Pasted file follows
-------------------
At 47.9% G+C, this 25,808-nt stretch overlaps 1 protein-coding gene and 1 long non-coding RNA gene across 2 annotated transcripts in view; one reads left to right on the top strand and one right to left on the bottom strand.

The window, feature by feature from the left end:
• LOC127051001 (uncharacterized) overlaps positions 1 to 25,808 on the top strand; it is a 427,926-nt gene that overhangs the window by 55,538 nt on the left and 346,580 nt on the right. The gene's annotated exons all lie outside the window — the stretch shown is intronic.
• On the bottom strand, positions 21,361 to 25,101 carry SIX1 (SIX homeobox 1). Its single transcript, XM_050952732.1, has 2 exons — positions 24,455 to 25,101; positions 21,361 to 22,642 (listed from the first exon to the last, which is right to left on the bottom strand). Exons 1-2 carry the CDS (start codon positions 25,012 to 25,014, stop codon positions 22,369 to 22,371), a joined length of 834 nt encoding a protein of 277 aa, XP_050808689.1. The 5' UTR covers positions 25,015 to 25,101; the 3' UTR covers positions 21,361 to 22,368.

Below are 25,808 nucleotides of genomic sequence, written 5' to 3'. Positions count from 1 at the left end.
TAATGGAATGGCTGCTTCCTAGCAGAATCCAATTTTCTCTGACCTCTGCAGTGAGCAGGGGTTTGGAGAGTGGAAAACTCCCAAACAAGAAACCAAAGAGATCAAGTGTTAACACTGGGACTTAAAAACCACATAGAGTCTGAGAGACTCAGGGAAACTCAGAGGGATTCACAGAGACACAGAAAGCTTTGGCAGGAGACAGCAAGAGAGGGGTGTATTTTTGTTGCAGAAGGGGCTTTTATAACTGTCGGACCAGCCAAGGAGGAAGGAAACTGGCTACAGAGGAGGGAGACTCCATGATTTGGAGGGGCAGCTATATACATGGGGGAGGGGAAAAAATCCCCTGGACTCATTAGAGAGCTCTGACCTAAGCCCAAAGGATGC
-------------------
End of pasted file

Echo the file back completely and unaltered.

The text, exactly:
At 47.9% G+C, this 25,808-nt stretch overlaps 1 protein-coding gene and 1 long non-coding RNA gene across 2 annotated transcripts in view; one reads left to right on the top strand and one right to left on the bottom strand.

The window, feature by feature from the left end:
• LOC127051001 (uncharacterized) overlaps positions 1 to 25,808 on the top strand; it is a 427,926-nt gene that overhangs the window by 55,538 nt on the left and 346,580 nt on the right. The gene's annotated exons all lie outside the window — the stretch shown is intronic.
• On the bottom strand, positions 21,361 to 25,101 carry SIX1 (SIX homeobox 1). Its single transcript, XM_050952732.1, has 2 exons — positions 24,455 to 25,101; positions 21,361 to 22,642 (listed from the first exon to the last, which is right to left on the bottom strand). Exons 1-2 carry the CDS (start codon positions 25,012 to 25,014, stop codon positions 22,369 to 22,371), a joined length of 834 nt encoding a protein of 277 aa, XP_050808689.1. The 5' UTR covers positions 25,015 to 25,101; the 3' UTR covers positions 21,361 to 22,368.

Below are 25,808 nucleotides of genomic sequence, written 5' to 3'. Positions count from 1 at the left end.
TAATGGAATGGCTGCTTCCTAGCAGAATCCAATTTTCTCTGACCTCTGCAGTGAGCAGGGGTTTGGAGAGTGGAAAACTCCCAAACAAGAAACCAAAGAGATCAAGTGTTAACACTGGGACTTAAAAACCACATAGAGTCTGAGAGACTCAGGGAAACTCAGAGGGATTCACAGAGACACAGAAAGCTTTGGCAGGAGACAGCAAGAGAGGGGTGTATTTTTGTTGCAGAAGGGGCTTTTATAACTGTCGGACCAGCCAAGGAGGAAGGAAACTGGCTACAGAGGAGGGAGACTCCATGATTTGGAGGGGCAGCTATATACATGGGGGAGGGGAAAAAATCCCCTGGACTCATTAGAGAGCTCTGACCTAAGCCCAAAGGATGC